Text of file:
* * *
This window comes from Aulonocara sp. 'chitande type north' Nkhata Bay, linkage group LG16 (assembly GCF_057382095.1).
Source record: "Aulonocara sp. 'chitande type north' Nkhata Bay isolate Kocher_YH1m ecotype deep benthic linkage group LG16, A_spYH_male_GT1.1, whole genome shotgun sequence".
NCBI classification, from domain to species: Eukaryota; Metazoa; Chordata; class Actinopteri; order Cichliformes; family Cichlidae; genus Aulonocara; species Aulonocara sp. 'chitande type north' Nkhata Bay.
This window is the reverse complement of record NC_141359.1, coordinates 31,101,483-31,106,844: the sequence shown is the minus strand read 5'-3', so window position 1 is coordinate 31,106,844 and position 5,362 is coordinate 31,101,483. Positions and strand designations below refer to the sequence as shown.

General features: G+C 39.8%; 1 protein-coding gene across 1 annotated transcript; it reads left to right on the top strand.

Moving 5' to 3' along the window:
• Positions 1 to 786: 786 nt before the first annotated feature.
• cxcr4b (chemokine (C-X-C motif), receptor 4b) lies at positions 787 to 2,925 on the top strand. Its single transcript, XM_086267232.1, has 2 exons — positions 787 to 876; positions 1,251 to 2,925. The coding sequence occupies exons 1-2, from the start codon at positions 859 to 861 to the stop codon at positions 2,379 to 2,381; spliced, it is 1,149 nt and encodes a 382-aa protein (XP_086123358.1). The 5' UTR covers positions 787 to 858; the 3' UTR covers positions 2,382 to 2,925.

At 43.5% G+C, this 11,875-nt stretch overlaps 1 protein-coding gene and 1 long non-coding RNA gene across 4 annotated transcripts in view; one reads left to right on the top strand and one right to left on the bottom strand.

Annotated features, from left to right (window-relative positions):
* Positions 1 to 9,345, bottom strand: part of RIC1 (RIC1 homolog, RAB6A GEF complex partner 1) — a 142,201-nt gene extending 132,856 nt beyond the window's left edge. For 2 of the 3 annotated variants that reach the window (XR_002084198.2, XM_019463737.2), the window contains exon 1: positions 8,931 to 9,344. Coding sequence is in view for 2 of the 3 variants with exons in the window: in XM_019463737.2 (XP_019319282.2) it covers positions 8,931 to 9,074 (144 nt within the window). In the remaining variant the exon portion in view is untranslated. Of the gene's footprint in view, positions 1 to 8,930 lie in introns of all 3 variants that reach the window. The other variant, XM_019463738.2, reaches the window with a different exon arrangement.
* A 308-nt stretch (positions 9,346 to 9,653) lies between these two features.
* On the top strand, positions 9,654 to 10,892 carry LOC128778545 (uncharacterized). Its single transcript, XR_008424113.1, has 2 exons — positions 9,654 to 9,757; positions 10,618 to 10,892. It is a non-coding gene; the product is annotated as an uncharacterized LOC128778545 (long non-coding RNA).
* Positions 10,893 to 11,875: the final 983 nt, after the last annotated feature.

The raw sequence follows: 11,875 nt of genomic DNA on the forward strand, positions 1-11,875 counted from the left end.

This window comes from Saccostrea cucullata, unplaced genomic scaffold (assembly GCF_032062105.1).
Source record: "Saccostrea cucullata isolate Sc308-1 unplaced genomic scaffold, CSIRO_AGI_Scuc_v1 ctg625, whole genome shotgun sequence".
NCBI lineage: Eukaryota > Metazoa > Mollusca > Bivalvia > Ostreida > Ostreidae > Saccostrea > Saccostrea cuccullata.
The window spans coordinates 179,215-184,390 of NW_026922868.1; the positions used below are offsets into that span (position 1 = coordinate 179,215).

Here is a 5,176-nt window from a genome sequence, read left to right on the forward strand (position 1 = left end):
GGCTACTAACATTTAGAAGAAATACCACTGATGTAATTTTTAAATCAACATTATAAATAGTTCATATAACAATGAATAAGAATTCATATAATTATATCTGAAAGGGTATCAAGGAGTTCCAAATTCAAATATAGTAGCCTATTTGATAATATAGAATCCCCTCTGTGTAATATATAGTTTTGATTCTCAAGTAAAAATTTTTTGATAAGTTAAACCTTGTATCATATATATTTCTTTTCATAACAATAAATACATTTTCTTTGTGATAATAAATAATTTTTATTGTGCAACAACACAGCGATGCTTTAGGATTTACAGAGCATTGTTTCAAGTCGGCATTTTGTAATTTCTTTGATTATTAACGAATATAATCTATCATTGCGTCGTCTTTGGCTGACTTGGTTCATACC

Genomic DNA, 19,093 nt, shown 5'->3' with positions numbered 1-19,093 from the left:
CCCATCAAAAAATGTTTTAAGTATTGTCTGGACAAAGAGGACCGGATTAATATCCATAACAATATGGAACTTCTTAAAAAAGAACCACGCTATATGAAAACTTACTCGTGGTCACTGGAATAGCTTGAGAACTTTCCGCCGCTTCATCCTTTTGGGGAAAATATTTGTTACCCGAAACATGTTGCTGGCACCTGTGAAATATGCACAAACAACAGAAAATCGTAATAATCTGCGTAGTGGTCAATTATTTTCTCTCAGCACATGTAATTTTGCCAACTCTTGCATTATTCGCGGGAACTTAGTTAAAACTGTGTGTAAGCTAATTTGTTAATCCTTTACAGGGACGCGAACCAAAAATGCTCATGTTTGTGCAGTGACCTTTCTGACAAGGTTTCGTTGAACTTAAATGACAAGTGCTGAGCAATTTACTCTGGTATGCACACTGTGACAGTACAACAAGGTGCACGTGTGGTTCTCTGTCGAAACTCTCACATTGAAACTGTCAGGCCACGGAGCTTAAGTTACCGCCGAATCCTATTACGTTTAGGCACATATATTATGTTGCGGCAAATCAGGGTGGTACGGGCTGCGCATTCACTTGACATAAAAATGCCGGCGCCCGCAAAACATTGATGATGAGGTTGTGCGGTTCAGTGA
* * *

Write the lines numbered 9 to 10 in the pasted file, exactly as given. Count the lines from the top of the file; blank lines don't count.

At 43.5% G+C, this 11,875-nt stretch overlaps 1 protein-coding gene and 1 long non-coding RNA gene across 4 annotated transcripts in view; one reads left to right on the top strand and one right to left on the bottom strand.

Annotated features, from left to right (window-relative positions):